By this time Glasse had moved up in the school district hierarchy. She no longer worked at Norland Middle School; now she was an administrative secretary for Joyce Annunziata, the senior executive director of the Office of Professional Standards. As a courtesy, Hunkiar called Annunziata and said Glasse could surrender at a location of her choice rather than suffer the embarrassment of being escorted from work in handcuffs.
Annunziata promptly informed her supervisor, Nelson Diaz, deputy superintendent for labor relations and personnel management, who in turn called Balsa to discuss the case. Balsa and Miranda met again and then contacted David Maer at the State Attorney's Office.
Now they told the prosecutor they had doubts that their evidence against Glasse would stand up in court. Apparently Maer was persuaded. Reports show that he subsequently told Sergeant Hunkiar that Glasse should not be arrested and that the case should be handled administratively.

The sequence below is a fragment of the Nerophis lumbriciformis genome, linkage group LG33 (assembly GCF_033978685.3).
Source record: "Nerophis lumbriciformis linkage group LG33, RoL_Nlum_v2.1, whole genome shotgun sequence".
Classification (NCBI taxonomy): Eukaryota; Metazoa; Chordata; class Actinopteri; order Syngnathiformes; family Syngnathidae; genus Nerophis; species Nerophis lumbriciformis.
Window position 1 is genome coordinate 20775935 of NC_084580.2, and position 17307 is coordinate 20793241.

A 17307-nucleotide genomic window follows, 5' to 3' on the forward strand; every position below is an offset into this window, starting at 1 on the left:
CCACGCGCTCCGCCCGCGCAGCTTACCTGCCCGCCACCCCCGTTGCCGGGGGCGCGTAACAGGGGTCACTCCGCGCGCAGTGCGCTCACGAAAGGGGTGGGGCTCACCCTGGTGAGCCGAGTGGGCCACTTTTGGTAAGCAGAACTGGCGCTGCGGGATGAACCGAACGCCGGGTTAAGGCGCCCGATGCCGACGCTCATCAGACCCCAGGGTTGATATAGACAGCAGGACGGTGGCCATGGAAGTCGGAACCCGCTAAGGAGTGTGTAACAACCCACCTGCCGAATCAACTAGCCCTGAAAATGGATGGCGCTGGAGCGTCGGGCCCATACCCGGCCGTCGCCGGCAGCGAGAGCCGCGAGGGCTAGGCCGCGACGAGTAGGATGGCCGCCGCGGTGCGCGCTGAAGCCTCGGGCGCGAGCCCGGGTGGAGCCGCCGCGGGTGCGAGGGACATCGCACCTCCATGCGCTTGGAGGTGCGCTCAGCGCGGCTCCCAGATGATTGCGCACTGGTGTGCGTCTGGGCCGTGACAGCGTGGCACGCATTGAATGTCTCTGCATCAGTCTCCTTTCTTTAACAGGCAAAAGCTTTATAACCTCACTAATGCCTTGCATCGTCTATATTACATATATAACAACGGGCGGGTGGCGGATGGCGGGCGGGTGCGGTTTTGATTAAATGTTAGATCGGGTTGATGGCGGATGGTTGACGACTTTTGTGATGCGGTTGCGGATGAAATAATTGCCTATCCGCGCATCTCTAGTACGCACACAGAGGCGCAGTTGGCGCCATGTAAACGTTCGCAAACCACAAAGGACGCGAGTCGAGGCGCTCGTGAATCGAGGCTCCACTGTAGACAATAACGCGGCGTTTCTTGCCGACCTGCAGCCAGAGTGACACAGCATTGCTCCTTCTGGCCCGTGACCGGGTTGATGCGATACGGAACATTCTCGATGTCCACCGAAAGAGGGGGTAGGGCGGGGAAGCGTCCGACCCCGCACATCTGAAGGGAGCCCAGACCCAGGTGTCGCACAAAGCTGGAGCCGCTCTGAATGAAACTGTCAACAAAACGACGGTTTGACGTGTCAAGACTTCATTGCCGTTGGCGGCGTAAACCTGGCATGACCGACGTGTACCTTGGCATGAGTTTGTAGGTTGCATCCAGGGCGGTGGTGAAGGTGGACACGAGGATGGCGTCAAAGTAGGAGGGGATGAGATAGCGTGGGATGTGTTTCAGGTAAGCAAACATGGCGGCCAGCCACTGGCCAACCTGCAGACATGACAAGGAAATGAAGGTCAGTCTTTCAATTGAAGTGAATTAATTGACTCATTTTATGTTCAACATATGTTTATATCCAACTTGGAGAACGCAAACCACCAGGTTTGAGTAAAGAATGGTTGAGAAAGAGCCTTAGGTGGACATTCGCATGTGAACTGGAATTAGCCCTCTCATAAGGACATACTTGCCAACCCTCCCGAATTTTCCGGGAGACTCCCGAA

Nelson Diaz, who has no official authority over the school district's police department, arrived at a staff meeting several days later and excoriated high-ranking police officers for allowing Hunkiar to proceed with the case. Deputy superintendent Carol Cortes, who does oversee the police, listened as Diaz upbraided her subordinates. Diaz recalls his words: "I said, 'I don't think that you can arrest someone when the State Attorney's Office has said there's nothing here to make an arrest.'"
Despite the turnaround regarding criminal charges, Glasse's supervisors believed some form of punishment was called for, and so they officially "demoted" her. Before her demotion, she was earning $25,836, according to personnel records. But after the demotion, her annual pay actually rose to $26,083. The official report describing Glasse's case, which would be considered a public document at other police agencies, was withheld from New Times by school district officials who claim it will be part of her annual job performance evaluation and is therefore confidential.
On October 8 of last year, a fourteen-year-old girl told her principal at Miami Edison Middle School that a teacher, Jean Baptiste Guerrier, had physically restrained her between classes, told her she was pretty, asked to meet her later, rubbed her leg, and fondled her breast.